If you follow the news at all, you know that the number of attempts to remove certain books from libraries has exploded this past year.
Today (April 4), the American Library Association released its list of the Most Challenged Books of 2021.
According to ALA, the number of reported challenges in 2021 doubled the number of challenges in 2020. The ALA Office for Intellectual Freedom tracked 729 challenges to library, school and university materials in 2021. A total of 1,597 books were targeted, the majority of them for reasons related to race, gender or gender identity.
Why is this a problem? One of the most basic principles of libraries and librarianship is the commitment to intellectual freedom – “the right of every individual to both seek and receive information from all points of view without restriction,” according to the ALA.
Here at NCW Libraries, we stand solidly against censorship — the suppression of ideas and information that certain individuals, groups or government officials find objectionable or dangerous.
“As libraries across the country are addressing the effects of historic inequality and systemic racism on library users, especially people of color and those who belong to historically marginalized and minority communities, we remain committed to developing collections that allow every person to see themselves in our library resources and provide a means to build understanding among all users,” said Barbara Walters,Executive Director of NCW Libraries. “We support freedom of speech and the right of every person to access knowledge.”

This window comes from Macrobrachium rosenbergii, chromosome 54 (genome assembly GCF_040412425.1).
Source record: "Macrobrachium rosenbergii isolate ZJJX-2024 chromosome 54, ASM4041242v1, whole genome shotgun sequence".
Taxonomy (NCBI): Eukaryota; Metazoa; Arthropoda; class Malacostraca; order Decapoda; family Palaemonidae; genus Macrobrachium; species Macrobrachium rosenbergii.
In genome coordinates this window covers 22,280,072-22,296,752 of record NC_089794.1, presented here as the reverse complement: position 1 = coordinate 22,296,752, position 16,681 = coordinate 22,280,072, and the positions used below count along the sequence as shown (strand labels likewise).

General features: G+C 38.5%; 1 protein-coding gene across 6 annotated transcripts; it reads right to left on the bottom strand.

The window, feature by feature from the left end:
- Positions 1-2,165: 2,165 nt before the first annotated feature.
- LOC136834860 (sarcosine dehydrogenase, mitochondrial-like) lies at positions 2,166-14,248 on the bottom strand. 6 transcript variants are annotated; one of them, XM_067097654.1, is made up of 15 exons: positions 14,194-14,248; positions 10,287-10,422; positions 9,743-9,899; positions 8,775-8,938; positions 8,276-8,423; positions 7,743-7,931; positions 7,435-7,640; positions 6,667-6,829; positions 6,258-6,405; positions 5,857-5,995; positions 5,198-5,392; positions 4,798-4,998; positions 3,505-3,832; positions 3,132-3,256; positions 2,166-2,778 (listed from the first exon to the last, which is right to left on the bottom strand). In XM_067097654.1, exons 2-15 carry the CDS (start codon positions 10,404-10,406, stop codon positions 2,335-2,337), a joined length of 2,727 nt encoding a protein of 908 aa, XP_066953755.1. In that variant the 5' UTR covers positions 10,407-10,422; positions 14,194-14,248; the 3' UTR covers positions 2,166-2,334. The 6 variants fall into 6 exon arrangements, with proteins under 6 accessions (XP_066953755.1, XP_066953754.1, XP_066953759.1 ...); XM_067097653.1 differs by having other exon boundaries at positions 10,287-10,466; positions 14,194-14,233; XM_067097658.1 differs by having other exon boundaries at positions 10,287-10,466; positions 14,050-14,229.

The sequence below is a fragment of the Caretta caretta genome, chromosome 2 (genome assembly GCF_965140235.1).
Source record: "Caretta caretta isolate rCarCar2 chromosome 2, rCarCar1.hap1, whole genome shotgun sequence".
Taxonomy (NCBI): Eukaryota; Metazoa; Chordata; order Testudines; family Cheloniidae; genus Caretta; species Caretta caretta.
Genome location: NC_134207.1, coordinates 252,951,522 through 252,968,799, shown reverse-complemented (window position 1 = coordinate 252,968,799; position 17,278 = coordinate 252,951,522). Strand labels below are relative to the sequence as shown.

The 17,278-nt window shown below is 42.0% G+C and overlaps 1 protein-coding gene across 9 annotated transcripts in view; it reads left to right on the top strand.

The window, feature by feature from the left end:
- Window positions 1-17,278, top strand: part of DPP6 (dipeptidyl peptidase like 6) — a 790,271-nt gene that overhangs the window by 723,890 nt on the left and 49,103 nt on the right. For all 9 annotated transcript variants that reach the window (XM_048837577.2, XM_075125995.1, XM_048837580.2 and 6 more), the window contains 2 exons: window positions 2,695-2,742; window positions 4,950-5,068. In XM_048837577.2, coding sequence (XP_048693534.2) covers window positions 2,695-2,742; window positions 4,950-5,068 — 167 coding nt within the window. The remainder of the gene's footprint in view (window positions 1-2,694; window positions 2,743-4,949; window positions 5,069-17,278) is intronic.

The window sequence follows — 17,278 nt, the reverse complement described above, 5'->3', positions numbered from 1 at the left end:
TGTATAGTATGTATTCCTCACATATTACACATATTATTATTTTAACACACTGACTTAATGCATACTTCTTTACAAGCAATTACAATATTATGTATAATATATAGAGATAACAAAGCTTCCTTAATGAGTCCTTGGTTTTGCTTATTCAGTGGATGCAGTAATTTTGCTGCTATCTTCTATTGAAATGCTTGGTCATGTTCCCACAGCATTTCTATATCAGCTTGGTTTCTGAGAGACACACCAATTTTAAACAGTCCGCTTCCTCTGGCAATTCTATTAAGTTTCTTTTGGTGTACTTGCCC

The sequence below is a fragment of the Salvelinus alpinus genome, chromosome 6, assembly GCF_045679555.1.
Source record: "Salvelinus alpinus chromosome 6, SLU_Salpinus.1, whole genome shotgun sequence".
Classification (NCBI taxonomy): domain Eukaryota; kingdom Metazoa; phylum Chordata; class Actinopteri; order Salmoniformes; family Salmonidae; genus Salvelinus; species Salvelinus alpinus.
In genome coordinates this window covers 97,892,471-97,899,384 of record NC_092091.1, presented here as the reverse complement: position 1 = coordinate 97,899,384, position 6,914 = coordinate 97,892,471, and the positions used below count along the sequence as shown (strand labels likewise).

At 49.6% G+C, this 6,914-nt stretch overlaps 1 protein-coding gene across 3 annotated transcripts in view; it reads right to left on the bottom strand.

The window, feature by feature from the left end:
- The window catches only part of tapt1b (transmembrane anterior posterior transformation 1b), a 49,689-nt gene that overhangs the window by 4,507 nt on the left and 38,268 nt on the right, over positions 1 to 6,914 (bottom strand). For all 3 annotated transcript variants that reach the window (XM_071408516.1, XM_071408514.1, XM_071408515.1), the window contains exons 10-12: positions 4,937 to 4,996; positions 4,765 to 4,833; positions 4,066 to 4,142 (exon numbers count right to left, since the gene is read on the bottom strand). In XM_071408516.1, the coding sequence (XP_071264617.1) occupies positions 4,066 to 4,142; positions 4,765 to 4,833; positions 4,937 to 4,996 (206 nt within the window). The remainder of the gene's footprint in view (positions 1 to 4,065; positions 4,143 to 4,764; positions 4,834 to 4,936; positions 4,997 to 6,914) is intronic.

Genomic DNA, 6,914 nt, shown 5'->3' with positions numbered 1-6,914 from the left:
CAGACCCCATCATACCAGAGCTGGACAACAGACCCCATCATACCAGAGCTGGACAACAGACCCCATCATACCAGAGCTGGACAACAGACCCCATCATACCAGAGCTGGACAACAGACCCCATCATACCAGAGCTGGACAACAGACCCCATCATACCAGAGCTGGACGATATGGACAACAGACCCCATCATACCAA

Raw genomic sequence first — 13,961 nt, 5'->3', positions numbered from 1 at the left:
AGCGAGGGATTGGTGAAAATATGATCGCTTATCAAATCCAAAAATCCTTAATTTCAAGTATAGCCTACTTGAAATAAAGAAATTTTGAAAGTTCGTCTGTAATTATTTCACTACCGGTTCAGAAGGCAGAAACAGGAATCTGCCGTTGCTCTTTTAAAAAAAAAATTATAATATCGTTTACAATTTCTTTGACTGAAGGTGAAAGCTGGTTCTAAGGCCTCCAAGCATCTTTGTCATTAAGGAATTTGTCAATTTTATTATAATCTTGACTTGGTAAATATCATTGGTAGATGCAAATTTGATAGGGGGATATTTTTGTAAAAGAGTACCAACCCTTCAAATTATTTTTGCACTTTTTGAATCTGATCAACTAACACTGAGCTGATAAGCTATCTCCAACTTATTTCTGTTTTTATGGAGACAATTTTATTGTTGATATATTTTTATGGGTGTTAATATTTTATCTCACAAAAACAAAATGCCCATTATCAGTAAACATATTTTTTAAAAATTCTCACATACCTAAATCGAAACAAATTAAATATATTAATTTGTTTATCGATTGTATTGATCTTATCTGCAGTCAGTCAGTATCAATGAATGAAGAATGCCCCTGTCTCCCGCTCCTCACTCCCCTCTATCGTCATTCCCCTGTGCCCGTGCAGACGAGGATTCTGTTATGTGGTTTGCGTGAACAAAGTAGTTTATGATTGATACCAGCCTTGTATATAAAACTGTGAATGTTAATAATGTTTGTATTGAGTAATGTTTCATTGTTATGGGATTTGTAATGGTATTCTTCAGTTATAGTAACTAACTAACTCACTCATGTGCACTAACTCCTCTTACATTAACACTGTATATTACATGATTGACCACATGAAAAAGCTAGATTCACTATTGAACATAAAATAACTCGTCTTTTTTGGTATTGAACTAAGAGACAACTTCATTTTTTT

What can you do? Pay attention! Support intellectual freedom – that means freedom for you to watch, read and listen to what you want and for others to read, listen to or watch things you may not like!
Read banned books!
Top 10 Most Challenged Books of 2021
- Gender Queer by Maia Kobabe
Reasons: Banned, challenged, and restricted for LGBTQIA+ content, and because it was considered to have sexually explicit images
- Lawn Boy by Jonathan Evison
Reasons: Banned and challenged for LGBTQIA+ content and because it was considered to be sexually explicit
- All Boys Aren’t Blue by George M. Johnson
Reasons: Banned and challenged for LGBTQIA+ content, profanity, and because it was considered to be sexually explicit
- Out of Darkness by Ashley Hope Perez
Reasons: Banned, challenged, and restricted for depictions of abuse and because it was considered to be sexually explicit
- The Hate U Give by Angie Thomas
Reasons: Banned and challenged for profanity, violence, and because it was thought to promote an anti-police message and indoctrination of a social agenda
- The Absolutely True Diary of a Part-Time Indian by Sherman Alexie
Reasons: Banned and challenged for profanity, sexual references and use of a derogatory term
- Me and Earl and the Dying Girl by Jesse Andrews
Reasons: Banned and challenged because it was considered sexually explicit and degrading to women
- The Bluest Eye by Toni Morrison
Reasons: Banned and challenged because it depicts child sexual abuse and was considered sexually explicit
- This Book is Gay by Juno Dawson
Reasons: Banned, challenged, relocated, and restricted for providing sexual education and LGBTQIA+ content.
- Beyond Magenta by Susan Kuklin
Reasons: Banned and challenged for LGBTQIA+ content and because it was considered to be sexually explicit.